View Full Version : DC might get a baseball team

01-17-2002, 09:17 PM
Here's the link (http://www.dfw.com/mld/dfw/sports/2487596.htm)

Posted on Thu, Jan. 17, 2002
Selig: Washington May Get BB Team
AP Sports Writer

PHOENIX (AP) - The city that twice lost the Senators got an unexpected boost Thursday when baseball commissioner Bud Selig said Washington was the "prime candidate" to get a team through relocation.

On a day when players' union chief Donald Fehr directly spoke to all owners for the first time, Selig made the biggest news - though his aides said no team would move this season.

"There's no doubt in my mind that relocation is coming," he said. "It's just a question of when. I've always said that we need to solve the basic problems, and when we solve the basic problems we can then turn our attention to relocation."

Washington has been without a major league team since the expansion Senators became the Texas Rangers after the 1971 season. For at least a decade, groups have tried to obtain a team for either RFK Stadium or Northern Virginia.

Washington/Northern Virginia has been the most aggressive region in seeking a franchise.

"I'd have to say that given the demographics of the area, and the number of people who want I would say it's the prime candidate,'" Selig said.

Bob DuPuy, baseball's chief legal counsel, said no team will move this year. He said it was too early to tell if a team could relocate for 2003.

After Fehr spoke to owners, he briefed his players on the status of negotiations for a new labor contract, and Arizona pitcher Curt Schilling blamed Selig for the tumultuous offseason, dominated by talk of contraction and franchise sales.

"As a group, I think players are deeply disappointed the commissioner chose two days after the World Series to make the announcement he made," Schilling said.

Schilling's Diamondbacks capped one of the best World Series ever by rallying in the bottom of the ninth to beat the New York Yankees in Game 7 on Nov. 4. Two days later, owners voted to eliminate two teams, plunging baseball into an offseason of uncertainty.

The contraction plan has been halted by a Minnesota court and owners are in the midst of unprecedented franchise swapping. On Wednesday, a group headed by Florida Marlins owner John Henry was given approval to buy the Boston Red Sox in a record $660 million deal.

Owners vow to quickly approve a $158 million sale of the Marlins to Montreal Expos owner Jeffrey Loria and a $120 million sale of the Expos to the commissioner's office, which would operate the team this season - unless contraction goes through and the Expos are folded.

"We settled the Boston thing," Selig said, adding owners would deal with Florida and Montreal "expeditiously." He still says it isn't too late to eliminate two teams this season, with Montreal and Minnesota the likely targets. However, most baseball officials say the obstacles are to great for this season.

"Contraction, although it's provoked an angry and bitter response, is on the table because the owners want it to be on the table," Selig said.

Schilling said the uncertainty has hurt baseball's finances.

"The game should be going through the roof publicity-wise," he said. "Owners have killed season-ticket sales for some franchises."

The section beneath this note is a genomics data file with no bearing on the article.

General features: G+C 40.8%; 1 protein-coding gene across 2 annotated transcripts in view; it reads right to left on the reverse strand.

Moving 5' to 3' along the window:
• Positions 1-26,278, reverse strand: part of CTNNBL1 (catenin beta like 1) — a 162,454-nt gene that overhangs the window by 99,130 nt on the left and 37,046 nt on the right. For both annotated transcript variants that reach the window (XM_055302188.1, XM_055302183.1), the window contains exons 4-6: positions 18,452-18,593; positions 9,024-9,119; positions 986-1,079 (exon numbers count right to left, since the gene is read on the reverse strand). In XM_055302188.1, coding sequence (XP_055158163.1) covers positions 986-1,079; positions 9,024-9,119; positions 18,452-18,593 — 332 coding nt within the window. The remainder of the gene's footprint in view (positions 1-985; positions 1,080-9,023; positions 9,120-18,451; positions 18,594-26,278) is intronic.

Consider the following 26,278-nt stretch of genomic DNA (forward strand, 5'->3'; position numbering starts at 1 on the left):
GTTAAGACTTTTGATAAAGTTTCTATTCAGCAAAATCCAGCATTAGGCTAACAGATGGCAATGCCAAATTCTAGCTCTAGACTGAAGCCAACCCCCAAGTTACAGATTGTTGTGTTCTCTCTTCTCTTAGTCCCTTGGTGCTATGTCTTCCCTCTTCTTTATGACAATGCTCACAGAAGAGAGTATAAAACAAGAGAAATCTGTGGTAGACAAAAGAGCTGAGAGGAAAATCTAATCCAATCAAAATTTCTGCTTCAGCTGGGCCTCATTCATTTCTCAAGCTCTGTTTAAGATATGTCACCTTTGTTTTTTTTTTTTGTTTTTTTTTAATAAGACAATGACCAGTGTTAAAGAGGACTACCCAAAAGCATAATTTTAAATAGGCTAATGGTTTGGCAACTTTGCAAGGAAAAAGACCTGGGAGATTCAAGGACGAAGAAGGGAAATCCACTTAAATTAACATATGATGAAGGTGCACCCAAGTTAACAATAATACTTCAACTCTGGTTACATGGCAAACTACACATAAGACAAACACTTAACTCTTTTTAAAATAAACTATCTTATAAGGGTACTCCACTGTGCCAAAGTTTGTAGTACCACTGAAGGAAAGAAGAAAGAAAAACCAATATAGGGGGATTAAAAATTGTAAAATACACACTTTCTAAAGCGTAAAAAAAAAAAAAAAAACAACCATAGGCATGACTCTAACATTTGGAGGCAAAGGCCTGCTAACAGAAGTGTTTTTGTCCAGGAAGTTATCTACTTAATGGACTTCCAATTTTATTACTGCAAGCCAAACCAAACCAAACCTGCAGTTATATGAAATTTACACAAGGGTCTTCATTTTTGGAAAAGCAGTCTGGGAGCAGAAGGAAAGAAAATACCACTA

Relocation for 2003 could wind up being linked with a failure to eliminate teams this year. An injunction forces the Twins - the original Senators before they moved in 1961 - to honor their 2002 lease at the Metrodome. Selig and the team are awaiting word from the Minnesota Court of Appeals on their attempt to lift the order.

Selig said that if the commissioner's office buys the Expos, an independent person would be put in charge. The commissioner's office intends to operate the Expos for one season at most.

"I'd be shocked if it was for more than one year," DuPuy said.

An option remains to eliminate two teams in 2003, including the Expos, and move another franchise. Anaheim, Oakland and Tampa Bay have been mentioned as possibilities by owners.

Both Fehr and Selig gave hope that the 2002 season will not be interrupted a work stoppage, which would be baseball's ninth in three decades. The union hasn't considered striking and owners haven't considered a lockout.

Bargaining is to resume next week on a labor contract to replace the one that expired Nov. 7. Teams proposed last week to increase the amount of shared locally generated revenue from 20 percent to 50 percent, after a deduction for ballpark expenses. The union worries that it would drain money from high-revenue teams that would otherwise spend it on players.

Owners also asked for a 50 percent luxury tax on the portions of payrolls above $98 million.

"Our view is that players aren't luxuries," Fehr said. "That's a difficult issue for us to contend with."

Most owners said it was good that Fehr addressed all teams, although owners who have attended bargaining sessions have heard similar speeches from the union leader.

Fehr, who had Selig speak to players last week, was accompanied by three players - Rich Aurilia, Tony Clark and Mark Loretta - along with union lawyers Gene Orza and Steve Fehr, the union head's brother.

Donald Fehr was pleased to have received the invitation and spoke for nearly two hours, including questions and answers. He did not publicly detail his remarks to owners but gave a general assessment of the offseason turmoil.

"We have had since the end of the World Series a number of developments which have necessitated an extended period of press coverage that hasn't been all that happy for baseball," Fehr said.